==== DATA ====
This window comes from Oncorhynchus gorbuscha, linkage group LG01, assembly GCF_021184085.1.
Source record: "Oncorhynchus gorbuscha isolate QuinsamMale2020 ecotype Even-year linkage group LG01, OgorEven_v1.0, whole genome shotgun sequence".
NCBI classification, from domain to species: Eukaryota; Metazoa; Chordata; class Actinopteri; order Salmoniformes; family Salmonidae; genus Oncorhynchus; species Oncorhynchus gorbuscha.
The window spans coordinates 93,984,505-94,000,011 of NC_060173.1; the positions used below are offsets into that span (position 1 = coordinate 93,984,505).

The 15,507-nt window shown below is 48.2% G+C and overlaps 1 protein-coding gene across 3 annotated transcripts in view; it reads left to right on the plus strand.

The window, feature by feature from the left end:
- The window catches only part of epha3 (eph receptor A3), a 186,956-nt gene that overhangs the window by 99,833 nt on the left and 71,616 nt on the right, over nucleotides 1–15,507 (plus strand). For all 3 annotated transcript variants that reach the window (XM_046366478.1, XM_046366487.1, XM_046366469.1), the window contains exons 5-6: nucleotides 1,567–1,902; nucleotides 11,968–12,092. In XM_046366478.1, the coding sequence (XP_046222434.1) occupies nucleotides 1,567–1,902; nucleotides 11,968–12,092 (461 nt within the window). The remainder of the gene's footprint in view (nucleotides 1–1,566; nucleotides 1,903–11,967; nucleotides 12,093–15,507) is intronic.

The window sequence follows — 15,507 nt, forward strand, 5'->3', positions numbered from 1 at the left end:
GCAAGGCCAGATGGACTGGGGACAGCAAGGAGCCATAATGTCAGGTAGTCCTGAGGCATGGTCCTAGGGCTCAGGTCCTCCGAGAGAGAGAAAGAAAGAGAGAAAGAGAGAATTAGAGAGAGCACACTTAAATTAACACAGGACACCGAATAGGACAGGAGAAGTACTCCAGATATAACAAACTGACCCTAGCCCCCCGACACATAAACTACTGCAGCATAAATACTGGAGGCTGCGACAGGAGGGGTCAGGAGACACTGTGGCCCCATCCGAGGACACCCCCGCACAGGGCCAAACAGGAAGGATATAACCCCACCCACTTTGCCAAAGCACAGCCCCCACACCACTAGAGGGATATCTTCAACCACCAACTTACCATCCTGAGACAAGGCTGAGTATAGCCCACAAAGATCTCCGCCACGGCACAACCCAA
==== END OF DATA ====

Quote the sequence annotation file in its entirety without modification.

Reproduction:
This window comes from Oncorhynchus gorbuscha, linkage group LG01, assembly GCF_021184085.1.
Source record: "Oncorhynchus gorbuscha isolate QuinsamMale2020 ecotype Even-year linkage group LG01, OgorEven_v1.0, whole genome shotgun sequence".
NCBI classification, from domain to species: Eukaryota; Metazoa; Chordata; class Actinopteri; order Salmoniformes; family Salmonidae; genus Oncorhynchus; species Oncorhynchus gorbuscha.
The window spans coordinates 93,984,505-94,000,011 of NC_060173.1; the positions used below are offsets into that span (position 1 = coordinate 93,984,505).

The 15,507-nt window shown below is 48.2% G+C and overlaps 1 protein-coding gene across 3 annotated transcripts in view; it reads left to right on the plus strand.

The window, feature by feature from the left end:
- The window catches only part of epha3 (eph receptor A3), a 186,956-nt gene that overhangs the window by 99,833 nt on the left and 71,616 nt on the right, over nucleotides 1–15,507 (plus strand). For all 3 annotated transcript variants that reach the window (XM_046366478.1, XM_046366487.1, XM_046366469.1), the window contains exons 5-6: nucleotides 1,567–1,902; nucleotides 11,968–12,092. In XM_046366478.1, the coding sequence (XP_046222434.1) occupies nucleotides 1,567–1,902; nucleotides 11,968–12,092 (461 nt within the window). The remainder of the gene's footprint in view (nucleotides 1–1,566; nucleotides 1,903–11,967; nucleotides 12,093–15,507) is intronic.

The window sequence follows — 15,507 nt, forward strand, 5'->3', positions numbered from 1 at the left end:
GCAAGGCCAGATGGACTGGGGACAGCAAGGAGCCATAATGTCAGGTAGTCCTGAGGCATGGTCCTAGGGCTCAGGTCCTCCGAGAGAGAGAAAGAAAGAGAGAAAGAGAGAATTAGAGAGAGCACACTTAAATTAACACAGGACACCGAATAGGACAGGAGAAGTACTCCAGATATAACAAACTGACCCTAGCCCCCCGACACATAAACTACTGCAGCATAAATACTGGAGGCTGCGACAGGAGGGGTCAGGAGACACTGTGGCCCCATCCGAGGACACCCCCGCACAGGGCCAAACAGGAAGGATATAACCCCACCCACTTTGCCAAAGCACAGCCCCCACACCACTAGAGGGATATCTTCAACCACCAACTTACCATCCTGAGACAAGGCTGAGTATAGCCCACAAAGATCTCCGCCACGGCACAACCCAA